Top 5 Positive Action Activities
These activities teach the positive actions for physical, intellectual, social and emotional areas of self. They help empower students to make positive choices and achieve goals in and out of the school classroom. If your class is struggling in certain areas, or their attitudes are not where you would like them to be, use one of the positive action activities to improve and reinforce intuitive philosophy that enables the students to feel good about themselves. You will soon notice the flow-on effects created in your classroom. If you would like these five positive action activities as a PDF resource please email me at firstname.lastname@example.org
Everyone is good at something, and that is a very important message for students to realise. Get students to write down what they are good at and share this with the class. It’s important for the teacher to say that everybody is good at different things. Some students may be great readers; other students may be amazing artists. Everyone is different and we are all special. Each student has his or her own special talents that no one else has. If certain students can’t think of one, work one out as a class for them. This is a great way to boost self-esteem and also class confidence.
You can also play a game where students stick a piece of paper on their backs. Then with pens that will not go through the paper, students move around the room writing something positive or something that that certain student is good at. Then at the end of the class each student has a sheet with lots of positive praise and things that their classmates think they are good at.
Talk to the students about how important it is to have a healthy body. The main areas for discussion are nutrition, exercise, and sleep.
You can ask students what they feel a healthy diet is, and what they eat currently, and then talk about the five food groups and how a balanced diet is very important for a healthy mind.
In regards to exercise you can talk about the different types of exercise, and also the benefits socially, physically and mentally that regular exercise will have on their bodies. Demonstrate some of the BrainBreak movements and exercises that they can use at home, out of school hours.
Sleep is also a huge factor in having a healthy body. This is a topic that certain students will really benefit from. The importance of a good night’s sleep is huge to maintain a healthy body.
A good challenge for healthy bodies is to split students into small groups, and ask them to come up with a new BrainBreak that you will be able to use in the classroom, and that they will be able to use at home.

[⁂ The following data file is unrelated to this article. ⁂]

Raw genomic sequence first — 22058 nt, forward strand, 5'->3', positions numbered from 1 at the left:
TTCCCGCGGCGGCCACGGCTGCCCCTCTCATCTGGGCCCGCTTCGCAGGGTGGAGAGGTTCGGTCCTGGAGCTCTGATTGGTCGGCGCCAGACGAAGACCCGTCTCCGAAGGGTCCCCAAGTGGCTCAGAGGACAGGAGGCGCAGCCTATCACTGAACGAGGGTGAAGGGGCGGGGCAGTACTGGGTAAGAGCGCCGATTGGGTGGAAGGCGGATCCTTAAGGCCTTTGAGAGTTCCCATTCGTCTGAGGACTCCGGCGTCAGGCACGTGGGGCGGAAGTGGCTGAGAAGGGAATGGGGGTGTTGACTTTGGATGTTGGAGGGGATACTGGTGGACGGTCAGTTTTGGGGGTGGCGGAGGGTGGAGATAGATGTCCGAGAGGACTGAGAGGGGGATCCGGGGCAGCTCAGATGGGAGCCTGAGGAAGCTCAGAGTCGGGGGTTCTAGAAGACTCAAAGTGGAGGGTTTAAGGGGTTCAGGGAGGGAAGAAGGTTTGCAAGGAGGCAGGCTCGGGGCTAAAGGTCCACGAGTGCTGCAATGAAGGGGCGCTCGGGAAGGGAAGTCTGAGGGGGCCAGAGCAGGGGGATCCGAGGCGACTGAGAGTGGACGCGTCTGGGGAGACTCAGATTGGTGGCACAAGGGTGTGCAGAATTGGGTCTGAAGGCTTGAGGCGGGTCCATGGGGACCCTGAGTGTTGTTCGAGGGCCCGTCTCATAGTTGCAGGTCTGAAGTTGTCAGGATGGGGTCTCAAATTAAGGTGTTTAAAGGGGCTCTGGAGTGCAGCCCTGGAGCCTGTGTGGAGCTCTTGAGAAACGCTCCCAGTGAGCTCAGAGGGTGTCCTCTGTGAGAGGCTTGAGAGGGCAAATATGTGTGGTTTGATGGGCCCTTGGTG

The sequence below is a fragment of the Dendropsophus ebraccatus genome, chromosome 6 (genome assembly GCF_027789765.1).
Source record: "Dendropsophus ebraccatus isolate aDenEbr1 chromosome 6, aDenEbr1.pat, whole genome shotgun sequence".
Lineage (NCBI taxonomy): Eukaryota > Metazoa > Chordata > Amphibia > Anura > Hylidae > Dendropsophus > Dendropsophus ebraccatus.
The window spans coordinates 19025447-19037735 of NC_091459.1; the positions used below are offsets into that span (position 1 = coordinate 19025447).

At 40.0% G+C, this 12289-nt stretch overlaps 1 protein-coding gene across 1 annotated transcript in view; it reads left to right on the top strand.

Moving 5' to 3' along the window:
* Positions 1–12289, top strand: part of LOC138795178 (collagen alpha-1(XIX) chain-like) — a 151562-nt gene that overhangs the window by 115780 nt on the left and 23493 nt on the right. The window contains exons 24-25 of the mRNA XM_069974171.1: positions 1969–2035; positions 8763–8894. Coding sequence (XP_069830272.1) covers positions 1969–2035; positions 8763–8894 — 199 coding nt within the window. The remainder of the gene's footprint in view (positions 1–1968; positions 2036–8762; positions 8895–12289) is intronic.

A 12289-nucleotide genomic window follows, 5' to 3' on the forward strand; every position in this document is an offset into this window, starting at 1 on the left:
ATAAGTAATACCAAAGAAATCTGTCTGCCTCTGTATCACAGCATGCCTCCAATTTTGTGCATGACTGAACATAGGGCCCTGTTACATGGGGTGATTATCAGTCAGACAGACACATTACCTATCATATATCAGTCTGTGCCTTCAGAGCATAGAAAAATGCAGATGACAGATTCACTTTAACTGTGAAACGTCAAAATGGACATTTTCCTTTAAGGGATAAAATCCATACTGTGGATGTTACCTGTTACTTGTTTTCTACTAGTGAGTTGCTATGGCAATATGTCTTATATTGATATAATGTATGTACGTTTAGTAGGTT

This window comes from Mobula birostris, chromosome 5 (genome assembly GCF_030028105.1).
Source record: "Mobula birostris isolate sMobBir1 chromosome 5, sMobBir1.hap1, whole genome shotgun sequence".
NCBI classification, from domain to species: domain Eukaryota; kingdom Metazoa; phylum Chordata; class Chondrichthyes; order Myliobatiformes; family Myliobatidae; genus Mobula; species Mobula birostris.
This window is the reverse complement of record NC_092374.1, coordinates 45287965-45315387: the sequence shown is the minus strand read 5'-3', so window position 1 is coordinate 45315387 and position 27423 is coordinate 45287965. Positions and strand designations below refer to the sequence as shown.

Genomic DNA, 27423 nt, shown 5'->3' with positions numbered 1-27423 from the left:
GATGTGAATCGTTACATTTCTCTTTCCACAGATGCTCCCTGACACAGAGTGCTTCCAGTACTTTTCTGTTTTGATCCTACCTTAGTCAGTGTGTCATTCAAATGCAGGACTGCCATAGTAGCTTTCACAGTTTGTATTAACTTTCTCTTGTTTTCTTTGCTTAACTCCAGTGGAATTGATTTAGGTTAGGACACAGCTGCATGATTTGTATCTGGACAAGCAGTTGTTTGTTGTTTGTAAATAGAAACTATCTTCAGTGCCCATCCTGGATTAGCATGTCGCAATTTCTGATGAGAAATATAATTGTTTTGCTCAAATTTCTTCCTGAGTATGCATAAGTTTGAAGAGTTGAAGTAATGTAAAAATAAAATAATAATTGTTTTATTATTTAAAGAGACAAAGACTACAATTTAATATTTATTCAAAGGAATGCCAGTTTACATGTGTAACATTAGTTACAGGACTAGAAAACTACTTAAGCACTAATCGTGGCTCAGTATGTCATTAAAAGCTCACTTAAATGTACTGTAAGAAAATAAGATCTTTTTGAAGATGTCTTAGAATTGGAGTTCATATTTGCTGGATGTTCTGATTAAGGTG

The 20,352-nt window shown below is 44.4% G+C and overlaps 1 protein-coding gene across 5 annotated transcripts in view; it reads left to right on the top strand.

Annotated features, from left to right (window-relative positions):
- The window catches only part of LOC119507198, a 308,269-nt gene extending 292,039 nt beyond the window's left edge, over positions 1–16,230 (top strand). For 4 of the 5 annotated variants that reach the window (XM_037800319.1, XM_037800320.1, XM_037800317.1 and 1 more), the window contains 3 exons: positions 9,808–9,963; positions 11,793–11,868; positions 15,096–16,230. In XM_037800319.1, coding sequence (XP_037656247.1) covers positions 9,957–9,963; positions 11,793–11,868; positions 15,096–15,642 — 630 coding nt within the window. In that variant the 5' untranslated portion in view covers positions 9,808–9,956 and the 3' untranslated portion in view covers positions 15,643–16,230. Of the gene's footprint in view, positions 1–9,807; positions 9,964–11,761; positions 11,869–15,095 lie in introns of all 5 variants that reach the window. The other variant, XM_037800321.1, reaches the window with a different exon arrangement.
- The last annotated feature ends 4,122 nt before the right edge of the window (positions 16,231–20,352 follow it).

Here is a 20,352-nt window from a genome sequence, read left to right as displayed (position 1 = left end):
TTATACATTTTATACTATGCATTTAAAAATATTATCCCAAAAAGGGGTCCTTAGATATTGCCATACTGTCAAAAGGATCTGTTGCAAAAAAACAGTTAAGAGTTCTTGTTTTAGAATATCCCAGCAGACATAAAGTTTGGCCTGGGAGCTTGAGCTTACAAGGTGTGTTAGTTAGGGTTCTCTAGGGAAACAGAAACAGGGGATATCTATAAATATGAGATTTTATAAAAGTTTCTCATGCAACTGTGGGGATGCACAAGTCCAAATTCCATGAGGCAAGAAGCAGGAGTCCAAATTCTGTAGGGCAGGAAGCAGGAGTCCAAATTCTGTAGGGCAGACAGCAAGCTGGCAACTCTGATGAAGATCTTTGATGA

Talk to the students about how important it is to get along with others. The main areas for discussion are treating others fairly, kindly and respectfully.
This topic can be handled lots of different ways. One way is for students to play a game called mingle, mingle, mingle. In this game they have to try and talk to as many students as possible in one minute. The only thing is, for each minute, they have to act a certain way. The first minute they need to be rude. The second minute they need to be loud and annoying. The third minute they need to be overly positive and happy. The final minute they have to be kind and praising.
After each minute ask how students felt acting this way and also how they felt being treated that way. At the end of the four different minutes, have a class discussion about what they have learnt about getting along with others.
Talk to the students about how important it is to be honest in life. The main areas for discussion are being honest with yourself and others, taking responsibility, admitting mistakes, and not blaming others.
This is an area that is very important; ask students who always tells the truth and who always tells lies.
Play a game called two truths and one lie. Each student takes it in turn of telling two things that are true about them, then a lie about themselves to the class. The class has to work together to pick the lie.
Once you have played this game, have a class discussion about why they feel telling the truth and being honest is important, or why some might feel that not admitting mistakes and telling lies is all right. You will find this to be a powerful class debate and a very positive actions’ talk.
Talk to the students about how important it is to improve themselves. The main areas for discussion are about setting and achieving personal goals.
Talk about what goals are, such as short-term goals and long-term goals. For example, Dale is a grade six student, his short-term goals are to pass his weekly spelling test and get into a good secondary school. His long-term goals are to pass secondary college with good grades and be accepted into university. Dale also wants to play in a senior premiership and football in the future.
Once the class has written down some short- and long-term goals, talk about ways that they will achieve these goals. What will they have to sacrifice or work harder at? Also to see if the goals they set are realistic, and achievable, as it is very important not to set goals that are unachievable.
Finish this positive action of improving yourself by asking the students why it is important to set goals. See why they feel it is important or why it might not be important. This should lead into a positive class debate.